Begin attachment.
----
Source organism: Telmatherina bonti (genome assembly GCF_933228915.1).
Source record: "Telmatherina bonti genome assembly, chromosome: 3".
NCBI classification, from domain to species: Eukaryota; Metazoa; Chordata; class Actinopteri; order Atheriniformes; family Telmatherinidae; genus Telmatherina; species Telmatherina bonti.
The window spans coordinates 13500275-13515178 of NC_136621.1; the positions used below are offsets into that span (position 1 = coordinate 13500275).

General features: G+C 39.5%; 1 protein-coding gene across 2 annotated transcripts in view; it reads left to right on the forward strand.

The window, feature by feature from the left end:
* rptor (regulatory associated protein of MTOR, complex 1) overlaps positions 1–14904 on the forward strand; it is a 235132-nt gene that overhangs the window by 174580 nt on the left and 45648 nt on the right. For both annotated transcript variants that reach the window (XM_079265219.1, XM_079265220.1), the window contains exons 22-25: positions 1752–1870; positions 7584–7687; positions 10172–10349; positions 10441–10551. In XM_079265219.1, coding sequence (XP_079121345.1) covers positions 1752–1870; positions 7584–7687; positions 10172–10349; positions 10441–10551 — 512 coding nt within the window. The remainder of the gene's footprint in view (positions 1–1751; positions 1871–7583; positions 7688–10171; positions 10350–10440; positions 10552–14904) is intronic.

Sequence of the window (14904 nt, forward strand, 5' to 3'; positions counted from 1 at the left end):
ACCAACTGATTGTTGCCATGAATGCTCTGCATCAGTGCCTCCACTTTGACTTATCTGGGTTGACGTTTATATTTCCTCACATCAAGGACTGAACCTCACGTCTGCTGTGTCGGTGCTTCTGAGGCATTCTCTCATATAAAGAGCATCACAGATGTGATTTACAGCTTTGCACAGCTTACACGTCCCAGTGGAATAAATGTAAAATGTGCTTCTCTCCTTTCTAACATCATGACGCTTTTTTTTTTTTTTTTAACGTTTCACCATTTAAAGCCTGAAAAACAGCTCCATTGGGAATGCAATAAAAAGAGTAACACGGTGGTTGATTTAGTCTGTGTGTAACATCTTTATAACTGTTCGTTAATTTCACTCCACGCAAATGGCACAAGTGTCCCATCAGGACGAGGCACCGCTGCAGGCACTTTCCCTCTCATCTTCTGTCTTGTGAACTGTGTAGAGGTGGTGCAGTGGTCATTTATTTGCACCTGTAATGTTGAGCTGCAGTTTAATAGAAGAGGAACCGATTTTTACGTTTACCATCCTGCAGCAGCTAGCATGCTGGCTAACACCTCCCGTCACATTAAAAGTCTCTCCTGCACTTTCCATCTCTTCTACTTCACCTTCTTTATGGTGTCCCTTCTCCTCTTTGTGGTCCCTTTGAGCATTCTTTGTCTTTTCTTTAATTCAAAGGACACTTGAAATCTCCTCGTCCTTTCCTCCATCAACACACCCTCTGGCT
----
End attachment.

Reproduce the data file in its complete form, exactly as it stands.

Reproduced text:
Source organism: Telmatherina bonti (genome assembly GCF_933228915.1).
Source record: "Telmatherina bonti genome assembly, chromosome: 3".
NCBI classification, from domain to species: Eukaryota; Metazoa; Chordata; class Actinopteri; order Atheriniformes; family Telmatherinidae; genus Telmatherina; species Telmatherina bonti.
The window spans coordinates 13500275-13515178 of NC_136621.1; the positions used below are offsets into that span (position 1 = coordinate 13500275).

General features: G+C 39.5%; 1 protein-coding gene across 2 annotated transcripts in view; it reads left to right on the forward strand.

The window, feature by feature from the left end:
* rptor (regulatory associated protein of MTOR, complex 1) overlaps positions 1–14904 on the forward strand; it is a 235132-nt gene that overhangs the window by 174580 nt on the left and 45648 nt on the right. For both annotated transcript variants that reach the window (XM_079265219.1, XM_079265220.1), the window contains exons 22-25: positions 1752–1870; positions 7584–7687; positions 10172–10349; positions 10441–10551. In XM_079265219.1, coding sequence (XP_079121345.1) covers positions 1752–1870; positions 7584–7687; positions 10172–10349; positions 10441–10551 — 512 coding nt within the window. The remainder of the gene's footprint in view (positions 1–1751; positions 1871–7583; positions 7688–10171; positions 10350–10440; positions 10552–14904) is intronic.

Sequence of the window (14904 nt, forward strand, 5' to 3'; positions counted from 1 at the left end):
ACCAACTGATTGTTGCCATGAATGCTCTGCATCAGTGCCTCCACTTTGACTTATCTGGGTTGACGTTTATATTTCCTCACATCAAGGACTGAACCTCACGTCTGCTGTGTCGGTGCTTCTGAGGCATTCTCTCATATAAAGAGCATCACAGATGTGATTTACAGCTTTGCACAGCTTACACGTCCCAGTGGAATAAATGTAAAATGTGCTTCTCTCCTTTCTAACATCATGACGCTTTTTTTTTTTTTTTTAACGTTTCACCATTTAAAGCCTGAAAAACAGCTCCATTGGGAATGCAATAAAAAGAGTAACACGGTGGTTGATTTAGTCTGTGTGTAACATCTTTATAACTGTTCGTTAATTTCACTCCACGCAAATGGCACAAGTGTCCCATCAGGACGAGGCACCGCTGCAGGCACTTTCCCTCTCATCTTCTGTCTTGTGAACTGTGTAGAGGTGGTGCAGTGGTCATTTATTTGCACCTGTAATGTTGAGCTGCAGTTTAATAGAAGAGGAACCGATTTTTACGTTTACCATCCTGCAGCAGCTAGCATGCTGGCTAACACCTCCCGTCACATTAAAAGTCTCTCCTGCACTTTCCATCTCTTCTACTTCACCTTCTTTATGGTGTCCCTTCTCCTCTTTGTGGTCCCTTTGAGCATTCTTTGTCTTTTCTTTAATTCAAAGGACACTTGAAATCTCCTCGTCCTTTCCTCCATCAACACACCCTCTGGCT